Congratulations on making it to the end of another week! Unfortunately, these people didn't. Light a candle for Funeral Friday.
On the one hand, it’s easy to shift a little blame Irving Penn’s way for all the awful photography shows you’ve been to, where you’re asked to contemplate how a garbage can “casts a dramatic, portentous shadow over a crack in the sidewalk, signifying encroaching urban ruin” or some such nonsense. After all, Penn was one of the pioneers of recasting the mundane as art, as with his infamous 1975 show at the Museum Of Modern Art, where Penn displayed 14 large prints of cigarette butts and was all, like, “Yeah, think about it.” But on the other hand, Penn was a true trailblazer in the field of portraiture—especially fashion photography, which before he wandered into the position at Vogue in 1943 was all about making sure the model had plenty of props to play with to keep her from getting bored and aimlessly wandering away in the middle of the shoot, and loading up the background with lots of gaudy wallpaper or fake ferns to distract from the drabness of yet another A-line dress. Penn changed all that, preferring a severe setting with clean backgrounds that put the focus on the clothes, or strikingly simple arrangements that nevertheless carried a lot of impact—like his famous debut cover featuring a purse, scarf, gloves, and some oranges and lemons in the shape of a pyramid. (Hey, it was the '40s. A lot easier to blow minds back then.)
Penn eventually moved on to photographing celebrities like Miles Davis, Spencer Tracy, Georgia O’Keefe, and Pablo Picasso, once claiming that he usually got the shot he wanted by photographing them for hours on end until they finally let their guard down. But he wasn’t just about glorifying the bold and beautiful: Penn loved working in far-flung locations, and was equally famous for taking everyone from “New Guinea mud men to San Francisco hippies” out of their natural environment and putting them against a stark studio backdrop in order to truly examine them. At one time he was producing more than 300 fashion pages annually for Vogue while developing his eye for the “real” on the side; his work is housed at the National Portrait Gallery and the Art Institute of Chicago, among other prestigious places. He died this week at the age of 92. Here are a few of his photographs to illustrate the breadth of his work: Pablo Picasso, Kate Moss, and “Cuzco Children, Peru, 1948.”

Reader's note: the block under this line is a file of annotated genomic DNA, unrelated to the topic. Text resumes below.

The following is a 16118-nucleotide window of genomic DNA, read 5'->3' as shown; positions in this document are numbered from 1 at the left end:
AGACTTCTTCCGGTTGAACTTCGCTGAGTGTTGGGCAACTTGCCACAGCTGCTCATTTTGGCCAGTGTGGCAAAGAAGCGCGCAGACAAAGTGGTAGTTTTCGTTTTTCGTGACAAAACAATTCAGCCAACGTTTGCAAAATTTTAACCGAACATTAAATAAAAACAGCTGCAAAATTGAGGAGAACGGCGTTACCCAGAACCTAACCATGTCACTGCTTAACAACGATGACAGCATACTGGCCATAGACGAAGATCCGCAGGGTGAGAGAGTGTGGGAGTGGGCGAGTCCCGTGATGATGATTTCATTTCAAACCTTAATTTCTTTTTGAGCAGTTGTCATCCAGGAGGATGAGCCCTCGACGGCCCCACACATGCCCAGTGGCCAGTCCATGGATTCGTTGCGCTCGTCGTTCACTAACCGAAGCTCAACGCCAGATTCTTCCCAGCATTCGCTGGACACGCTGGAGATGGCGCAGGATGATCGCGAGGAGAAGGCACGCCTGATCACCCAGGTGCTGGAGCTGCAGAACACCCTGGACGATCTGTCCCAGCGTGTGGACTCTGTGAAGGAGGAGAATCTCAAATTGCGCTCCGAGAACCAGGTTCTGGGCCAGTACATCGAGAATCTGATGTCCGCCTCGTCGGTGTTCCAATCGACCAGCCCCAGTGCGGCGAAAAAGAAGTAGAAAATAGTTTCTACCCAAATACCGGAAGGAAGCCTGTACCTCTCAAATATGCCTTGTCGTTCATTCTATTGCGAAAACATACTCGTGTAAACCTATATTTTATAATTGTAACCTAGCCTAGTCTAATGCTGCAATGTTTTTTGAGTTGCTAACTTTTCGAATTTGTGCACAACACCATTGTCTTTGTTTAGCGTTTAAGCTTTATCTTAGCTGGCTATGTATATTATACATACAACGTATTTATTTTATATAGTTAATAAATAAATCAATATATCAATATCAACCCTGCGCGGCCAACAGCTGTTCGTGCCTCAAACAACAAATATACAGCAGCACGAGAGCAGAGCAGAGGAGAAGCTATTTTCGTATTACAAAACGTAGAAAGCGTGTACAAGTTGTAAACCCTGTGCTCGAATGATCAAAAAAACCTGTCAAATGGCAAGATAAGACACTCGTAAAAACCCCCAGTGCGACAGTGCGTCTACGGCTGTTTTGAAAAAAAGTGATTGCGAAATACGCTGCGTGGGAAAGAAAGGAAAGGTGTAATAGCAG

The official “story by” credit on Coming To America still reads “Eddie Murphy,” but after a seven-year legal battle in the late '80s and early '90s, Paramount Pictures was forced to admit that, okay, it may have come from a much more unlikely source: the writing team of newspaper columnist Art Buchwald and his producing partner, literary agent Alain Bernheim, who sued the studio for $5 million in 1988, alleging that the film was based on a treatment they had sold them five years earlier. Paramount eventually settled for $825,000, and the scandal has quietly faded into movie history, but the effect on Bernheim’s movie career was enormous. Prior to that he had served as an executive producer on the Jack Lemmon/Walter Matthau-starring Buddy Buddy—better known as Billy Wilder’s last film—and produced the Sean Penn/Nicolas Cage dramedy Racing The Moon, but following the lawsuit he only returned to film once more, as a producer on 1998’s mostly forgotten Return To Paradise. But then, movies weren’t really Bernheim’s le bag, anyway: After fleeing France to New York during the German occupation—and briefly returning to fight as part of the Free French forces—Bernheim moved to California and started a career as a talent agent, representing writers like Gore Vidal, Pierre Boulle, and Jean-Paul Sartre, who was probably a total joy to work with. Shortly thereafter he began taking on directors like Jules Dassin, Louis Malle, Nicholas Ray, Joseph Losey, and John Frankenheimer, establishing himself as one of the most trusted men among the old lions of entertainment. But then, he dies this week at the age of 86, and his obituary headlines pretty much all reference Coming To America. C’est la vie.
To a certain raised-on-VHS generation, Mimi Weddell is a familiar face for roles in low-budget horrors—and horror spoofs—Dracula’s Last Rites and Student Bodies, where she played the tightly buttoned school matron, Miss Mumsley. (“Homosexuality is the up-and-coming thing!”) Of course, her acting career didn’t begin until she was well into her 60s, and while she also had a memorable cameo in Woody Allen’s The Purple Rose Of Cairo, and is probably famous to someone for playing the grandmother to token “gay best friend” Stanford on Sex And The City, Weddell is even better known for simply being herself—an eccentric grande dame whose willowy, proudly wrinkled features and chin-held-high elegance has been featured in print ads for Burberry, Nike, Louis Vuitton, and Juicy Couture, and which spurred New York Magazine to name her one of its “Most Beautiful New Yorkers” in 2005. But that’s just the tip of the iceberg, as the 2008 documentary Hats Off revealed: The film about Weddell’s charmed, quirky life chronicled her unlikely second-wind career while focusing on her overwhelming obsession with ostentatious hats, following her as she strolled the streets of Manhattan through various auditions, dance lessons, and visits to the beauty salon. In short, it demonstrated that Weddell was a character in a movie that was far more interesting than any she’d acted in: her own weird, beautiful life. Sadly, that movie finally came to an end this week when Weddell died at the age of 94.